Biden has also been relentless in his criticism of Republican efforts to make voting difficult, calling them “sick,” “anti-American,” and “Jim Crow in the 21st century.”

Still, some think Biden has so far not used the presidential pulpit to treat the issue as an emergency, said Ezra Levin, founder of Indivisible, a progressive grassroots group.

“He’s calling him,” Levin said. “We will see what public actions are like. We’ll see how overwhelming the campaign is … so far basically we haven’t seen any action, so any action is an improvement. “

While the White House has highlighted its public commitment to voting rights, some aides privately do not believe the GOP-backed rules are a boon to Republicans as some fear. according to The Atlantic. Advisers privately view infrastructure as a matter of best political victory for Biden, the Associated Press reported.

“You’ve recently encouraged me to see you make voting rights a priority, but at this point, words just aren’t enough. We’ve heard more about a watered-down bipartisan infrastructure bill than how the White House will help House Democrats save our ailing democracy, ”Mondaire Jones, a Democratic congressman from New York, said in a statement. “That is why we need to act with the urgency that this crisis demands.”

Brown, the activist Black Voters Matter, said Biden and the Democrats in Washington should emulate the Texas Democrats, who left the state legislature last month, denying Republican lawmakers the necessary quorum to pass the legislation. Although the legislature will reconvene in a special session next month and will likely finally pass the bill, Republicans have already pushed back some of the more damaging provisions. The move also offered a jolt of energy and a symbolic victory for Democrats after months.

Biden has shown some glimpses of raising the stakes. In April, he caught many off guard when the backup the idea of ​​Major League Baseball moving its All-Star Game out of Atlanta in response to Georgia’s new voting law. MLB did just that days later, offering some of the strongest consequences to Republicans to date for a ballot bill.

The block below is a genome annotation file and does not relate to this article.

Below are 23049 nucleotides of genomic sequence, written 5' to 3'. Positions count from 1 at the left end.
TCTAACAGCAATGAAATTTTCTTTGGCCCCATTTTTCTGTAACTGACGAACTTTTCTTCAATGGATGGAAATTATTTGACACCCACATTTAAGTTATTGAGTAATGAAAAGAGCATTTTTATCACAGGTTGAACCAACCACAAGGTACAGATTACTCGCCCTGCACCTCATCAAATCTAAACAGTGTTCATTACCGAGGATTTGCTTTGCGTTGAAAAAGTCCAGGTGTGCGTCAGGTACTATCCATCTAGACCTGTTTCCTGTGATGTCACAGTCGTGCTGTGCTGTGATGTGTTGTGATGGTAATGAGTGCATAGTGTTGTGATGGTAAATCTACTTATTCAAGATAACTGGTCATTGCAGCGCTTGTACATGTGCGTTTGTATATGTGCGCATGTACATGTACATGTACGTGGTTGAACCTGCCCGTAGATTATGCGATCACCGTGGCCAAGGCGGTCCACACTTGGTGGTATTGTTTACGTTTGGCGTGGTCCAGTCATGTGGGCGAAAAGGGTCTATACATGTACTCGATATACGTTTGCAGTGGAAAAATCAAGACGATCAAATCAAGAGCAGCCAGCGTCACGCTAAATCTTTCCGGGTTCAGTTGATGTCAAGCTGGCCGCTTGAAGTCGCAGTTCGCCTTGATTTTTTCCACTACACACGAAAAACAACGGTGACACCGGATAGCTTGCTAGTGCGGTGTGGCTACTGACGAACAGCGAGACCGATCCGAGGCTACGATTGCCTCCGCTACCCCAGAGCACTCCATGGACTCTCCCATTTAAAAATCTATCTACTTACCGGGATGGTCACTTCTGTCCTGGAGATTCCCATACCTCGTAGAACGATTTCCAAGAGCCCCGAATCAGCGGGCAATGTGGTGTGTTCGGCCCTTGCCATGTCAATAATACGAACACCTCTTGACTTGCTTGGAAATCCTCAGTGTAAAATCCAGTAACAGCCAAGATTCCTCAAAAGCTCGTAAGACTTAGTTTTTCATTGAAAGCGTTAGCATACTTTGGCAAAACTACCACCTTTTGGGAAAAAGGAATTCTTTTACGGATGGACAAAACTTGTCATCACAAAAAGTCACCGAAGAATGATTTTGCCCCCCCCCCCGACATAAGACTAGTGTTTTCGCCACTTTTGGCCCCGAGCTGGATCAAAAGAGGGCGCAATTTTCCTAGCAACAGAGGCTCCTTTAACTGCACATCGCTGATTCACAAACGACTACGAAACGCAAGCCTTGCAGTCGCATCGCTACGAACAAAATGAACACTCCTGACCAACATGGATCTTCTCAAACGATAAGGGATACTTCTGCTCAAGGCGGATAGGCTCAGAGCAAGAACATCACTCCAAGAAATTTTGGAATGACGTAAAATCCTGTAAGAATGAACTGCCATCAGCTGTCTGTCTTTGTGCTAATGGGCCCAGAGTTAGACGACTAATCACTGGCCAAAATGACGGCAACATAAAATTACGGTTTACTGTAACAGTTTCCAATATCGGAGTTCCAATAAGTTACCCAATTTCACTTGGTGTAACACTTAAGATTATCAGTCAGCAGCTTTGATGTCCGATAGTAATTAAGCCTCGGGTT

Earlier this month, Biden also seemed to fire a shot to two moderate Democrats in the Senate, Joe Manchin and Kyrsten Sinema, two of the staunchest defenders of filibuster, saying there were “two members of the Senate who vote more with my Republican friends.” The White House quickly I was walking back the comments, saying that Biden wasn’t talking about the two senators.

But when Biden made a speech to Congress earlier this year, he only mentioned voting rights briefly, toward the end of his remarks. “If I’m your opponent and I tell you something that’s important to me, and then I only give it 30 seconds, how seriously are you going to take me?” Albright said.

If Biden and the Democrats were ultimately unable to pass the voting rights legislation, Brown said, it would be “devastating” for black voters, who not only played a big role in getting Biden into the White House, but also helped to Democrats to change Georgia’s two Senate in the United States. seats in January.

“The message it sends is that they are not willing to go out of their way to deliver the things we expected when we went out to vote for them and we risked our lives to do so,” Albright said. “The message they are sending is that they are okay with a little Jim Crow.”